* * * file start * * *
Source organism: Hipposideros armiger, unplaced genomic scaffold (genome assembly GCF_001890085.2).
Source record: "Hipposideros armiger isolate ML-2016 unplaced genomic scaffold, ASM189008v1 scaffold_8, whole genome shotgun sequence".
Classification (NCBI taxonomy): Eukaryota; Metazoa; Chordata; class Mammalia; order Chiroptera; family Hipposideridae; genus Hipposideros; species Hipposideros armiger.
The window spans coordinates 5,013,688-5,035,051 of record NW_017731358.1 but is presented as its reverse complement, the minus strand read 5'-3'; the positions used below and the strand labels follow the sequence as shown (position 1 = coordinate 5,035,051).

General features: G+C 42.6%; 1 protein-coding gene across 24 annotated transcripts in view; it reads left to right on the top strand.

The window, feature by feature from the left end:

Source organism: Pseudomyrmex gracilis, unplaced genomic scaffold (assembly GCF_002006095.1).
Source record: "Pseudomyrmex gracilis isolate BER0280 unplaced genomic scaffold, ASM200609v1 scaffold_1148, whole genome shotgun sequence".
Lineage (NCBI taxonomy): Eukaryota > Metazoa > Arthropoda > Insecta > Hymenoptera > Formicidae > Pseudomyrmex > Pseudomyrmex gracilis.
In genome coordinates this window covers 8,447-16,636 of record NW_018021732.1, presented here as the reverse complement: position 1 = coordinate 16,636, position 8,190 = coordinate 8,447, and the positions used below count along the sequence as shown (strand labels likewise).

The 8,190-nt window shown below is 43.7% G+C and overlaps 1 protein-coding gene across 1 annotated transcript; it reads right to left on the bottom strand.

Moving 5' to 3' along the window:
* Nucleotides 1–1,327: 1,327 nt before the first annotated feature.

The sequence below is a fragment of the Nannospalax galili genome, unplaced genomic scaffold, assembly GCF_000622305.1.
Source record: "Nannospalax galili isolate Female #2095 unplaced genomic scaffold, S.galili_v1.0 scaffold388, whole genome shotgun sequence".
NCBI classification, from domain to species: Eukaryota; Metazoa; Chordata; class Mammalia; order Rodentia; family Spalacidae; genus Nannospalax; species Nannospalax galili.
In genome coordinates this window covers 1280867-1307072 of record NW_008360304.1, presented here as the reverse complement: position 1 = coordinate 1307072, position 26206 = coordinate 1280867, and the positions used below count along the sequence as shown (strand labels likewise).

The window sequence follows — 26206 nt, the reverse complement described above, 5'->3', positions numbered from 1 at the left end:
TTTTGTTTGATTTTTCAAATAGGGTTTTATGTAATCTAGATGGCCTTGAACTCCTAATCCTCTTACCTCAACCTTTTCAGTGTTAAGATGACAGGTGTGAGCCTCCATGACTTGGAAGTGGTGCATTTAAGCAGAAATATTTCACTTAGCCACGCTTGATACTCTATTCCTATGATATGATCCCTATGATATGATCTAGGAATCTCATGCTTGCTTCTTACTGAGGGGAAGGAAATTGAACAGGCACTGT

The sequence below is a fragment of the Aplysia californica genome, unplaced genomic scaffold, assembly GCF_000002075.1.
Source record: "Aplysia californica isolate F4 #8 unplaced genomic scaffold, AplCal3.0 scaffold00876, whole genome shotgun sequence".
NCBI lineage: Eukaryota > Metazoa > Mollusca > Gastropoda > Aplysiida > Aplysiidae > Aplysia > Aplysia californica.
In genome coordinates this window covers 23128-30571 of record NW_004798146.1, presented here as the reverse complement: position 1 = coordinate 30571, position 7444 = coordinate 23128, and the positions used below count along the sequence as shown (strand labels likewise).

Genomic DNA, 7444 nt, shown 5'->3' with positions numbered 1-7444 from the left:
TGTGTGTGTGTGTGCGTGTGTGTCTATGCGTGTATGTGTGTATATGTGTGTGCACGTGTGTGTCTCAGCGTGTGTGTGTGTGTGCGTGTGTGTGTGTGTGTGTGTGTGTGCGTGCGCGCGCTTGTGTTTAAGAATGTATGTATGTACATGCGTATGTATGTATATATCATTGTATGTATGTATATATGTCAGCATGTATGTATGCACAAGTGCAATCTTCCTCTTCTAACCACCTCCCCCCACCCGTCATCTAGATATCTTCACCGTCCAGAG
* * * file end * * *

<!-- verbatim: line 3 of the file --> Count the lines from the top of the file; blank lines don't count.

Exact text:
Classification (NCBI taxonomy): Eukaryota; Metazoa; Chordata; class Mammalia; order Chiroptera; family Hipposideridae; genus Hipposideros; species Hipposideros armiger.